14-Oct-2004 -- I used to wonder about those confluence photographs taken at night, and about those visitors that stumbled around in the dark. Finally, during my 54th confluence trek, I was destined to join this odd group. I flew to Chicago for a meeting at Northwestern University with some of the country's top researchers and practitioners who use
geographic information systems (GIS). Because the meeting's focus was on thinking spatially, I thought that a confluence visit would be the perfect start.
First, I donned a very special shirt, given to me by the Rigoni Family, whom I met a year earlier during a visit to 46 North 88 West. This shirt from Michigan proudly says, "Latitude 45 North--Halfway to the Top." Thus clad, I landed at Chicago's O'Hare airport at 2pm, and by 4pm was driving west out of the city in a rental car. Even though traffic was heavy, I was confident that I could make it to the confluence with over two hours until sundown. However, an hour later, I was barely 30 km from my starting point,
still clinging to a shred of hope. I could have bailed out to 42 North 88 West, but I had been there four months earlier. Finally, on Interstate Highway 90 heading west, I began enjoying myself when I abandoned hope of reaching my goal before sundown. After all, I was in north-central glaciated Illinois on a geographic odyssey! I drove south from Rockford on Interstate Highway 39 to Illinois State Highway 64.
This confluence is undoubtedly the easiest to reach of any
confluence I have visited. After driving 1.6 km east on Highway 64 and .8 km south on Mulford Road, I stopped on the half-section line. The land here, as in over half of the USA, was divided into square mile sections, which were further divided for homesteading during the 19th Century. At the half-section line, the confluence lay only 50 meters to the east-southeast. For some reason, my GPS indicated
that the confluence was to the north, but the ditch was wide and full of water. Fortunately, after a few minutes, the GPS gave the correct reading, eliminating the need to cross the ditch. I arrived at 6:50pm local time. It was not completely dark, but my camera does not do well in low light, and most of the landscape photographs I took turned out black.
The confluence lies near the northwest corner of a harvested field of alfalfa. The previous visitor noted that at one time it was planted with beans. The ground was flat, glaciated terrain, corn belt country. The closest watercourse was the small Killbuck Creek, 1 km south. The closest farmhouse, 400 m northeast, seemed prosperous, with numerous buildings painted white. To the southwest lay another farmhouse, and directly south about 600 m was what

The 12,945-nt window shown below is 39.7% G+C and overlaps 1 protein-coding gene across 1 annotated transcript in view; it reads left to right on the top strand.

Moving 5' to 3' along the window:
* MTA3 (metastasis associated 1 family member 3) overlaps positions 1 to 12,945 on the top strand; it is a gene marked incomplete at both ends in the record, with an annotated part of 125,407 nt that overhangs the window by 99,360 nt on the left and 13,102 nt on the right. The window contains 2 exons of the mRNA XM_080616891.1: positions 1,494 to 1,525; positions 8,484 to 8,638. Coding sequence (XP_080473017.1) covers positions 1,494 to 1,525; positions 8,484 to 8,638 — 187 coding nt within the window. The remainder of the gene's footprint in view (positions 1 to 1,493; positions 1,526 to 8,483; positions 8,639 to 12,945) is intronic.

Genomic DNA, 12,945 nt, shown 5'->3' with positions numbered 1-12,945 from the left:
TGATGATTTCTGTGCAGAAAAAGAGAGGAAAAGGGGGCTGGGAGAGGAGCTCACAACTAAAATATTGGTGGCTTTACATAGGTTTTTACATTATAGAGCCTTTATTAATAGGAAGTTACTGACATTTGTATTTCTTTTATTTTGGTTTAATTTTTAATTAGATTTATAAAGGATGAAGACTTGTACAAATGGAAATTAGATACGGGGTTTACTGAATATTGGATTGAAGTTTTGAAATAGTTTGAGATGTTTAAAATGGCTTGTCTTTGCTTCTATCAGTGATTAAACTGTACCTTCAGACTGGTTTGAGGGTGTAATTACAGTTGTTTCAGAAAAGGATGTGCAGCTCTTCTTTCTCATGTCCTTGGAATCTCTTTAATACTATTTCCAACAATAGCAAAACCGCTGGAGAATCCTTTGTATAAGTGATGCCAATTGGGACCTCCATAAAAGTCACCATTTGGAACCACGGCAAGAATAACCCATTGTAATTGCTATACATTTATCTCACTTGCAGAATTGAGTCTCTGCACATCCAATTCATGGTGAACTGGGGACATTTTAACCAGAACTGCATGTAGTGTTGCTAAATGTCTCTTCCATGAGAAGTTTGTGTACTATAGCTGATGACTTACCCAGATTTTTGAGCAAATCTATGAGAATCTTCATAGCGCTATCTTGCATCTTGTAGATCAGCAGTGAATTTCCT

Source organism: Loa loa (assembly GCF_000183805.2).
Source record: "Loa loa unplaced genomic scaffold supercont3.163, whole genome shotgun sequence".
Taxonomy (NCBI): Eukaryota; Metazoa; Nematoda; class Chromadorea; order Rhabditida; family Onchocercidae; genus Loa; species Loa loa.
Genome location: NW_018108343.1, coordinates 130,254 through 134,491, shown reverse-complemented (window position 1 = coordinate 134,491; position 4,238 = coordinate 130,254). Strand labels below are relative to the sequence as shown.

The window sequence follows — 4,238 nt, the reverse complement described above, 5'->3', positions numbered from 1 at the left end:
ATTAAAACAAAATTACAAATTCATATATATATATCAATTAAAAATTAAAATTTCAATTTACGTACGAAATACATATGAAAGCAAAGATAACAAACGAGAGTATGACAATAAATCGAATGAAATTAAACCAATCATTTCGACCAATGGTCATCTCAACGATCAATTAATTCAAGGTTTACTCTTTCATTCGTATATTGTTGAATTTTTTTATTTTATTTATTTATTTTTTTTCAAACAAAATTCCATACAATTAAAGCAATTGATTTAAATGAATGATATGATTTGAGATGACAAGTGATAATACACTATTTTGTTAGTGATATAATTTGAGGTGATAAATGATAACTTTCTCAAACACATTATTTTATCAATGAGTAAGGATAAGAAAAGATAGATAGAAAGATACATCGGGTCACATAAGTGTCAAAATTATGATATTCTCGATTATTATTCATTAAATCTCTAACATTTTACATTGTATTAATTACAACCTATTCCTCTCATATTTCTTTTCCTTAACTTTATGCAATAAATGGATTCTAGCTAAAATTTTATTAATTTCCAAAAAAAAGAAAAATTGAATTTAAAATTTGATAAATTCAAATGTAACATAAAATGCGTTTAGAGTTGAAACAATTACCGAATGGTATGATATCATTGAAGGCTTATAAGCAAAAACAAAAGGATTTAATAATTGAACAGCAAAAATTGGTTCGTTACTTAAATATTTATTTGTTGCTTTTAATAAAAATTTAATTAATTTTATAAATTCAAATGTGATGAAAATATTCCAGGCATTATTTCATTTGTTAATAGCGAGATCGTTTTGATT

appeared to be a very large greenhouse. Although this was
illuminated, and the road carried more traffic than I expected, I saw no people. A light rain was falling and I wished I had a flashlight. The temperature was cold for October, 12 C. I could not see the lights of Lindenwood or Hillcrest, the closest towns, and rain muffled the sounds of Interstate Highway 39 to the west. Given the cold and rain, I only stayed 15 minutes.
As I was gathering papers in the car, a vehicle passed, turned, and headed back toward me. I assumed that inside the vehicle were the residents of the farmhouse to the northeast. I have had a series of friendly conversations with landowners these past two years on my confluence treks. I'm not quite sure why, but before the vehicle reached me, I decided to leave without having a nighttime chat in the rain with an unknown person. Sure enough, as I left, the vehicle pulled into the farmhouse drive.
Always favoring a circle route to see different terrain, I drove south on I-39 and east on I-88 on the way back to Evanston. Given the rental car, tolls, and fuel costs, this was an expensive confluence trek just to stand out in a rainy dark field. But even so, any geographic fieldwork is welcome, and helped kick off our GIS summit at Northwestern University in fine fashion.
Coordinator's Note: Incomplete due to photo requirements.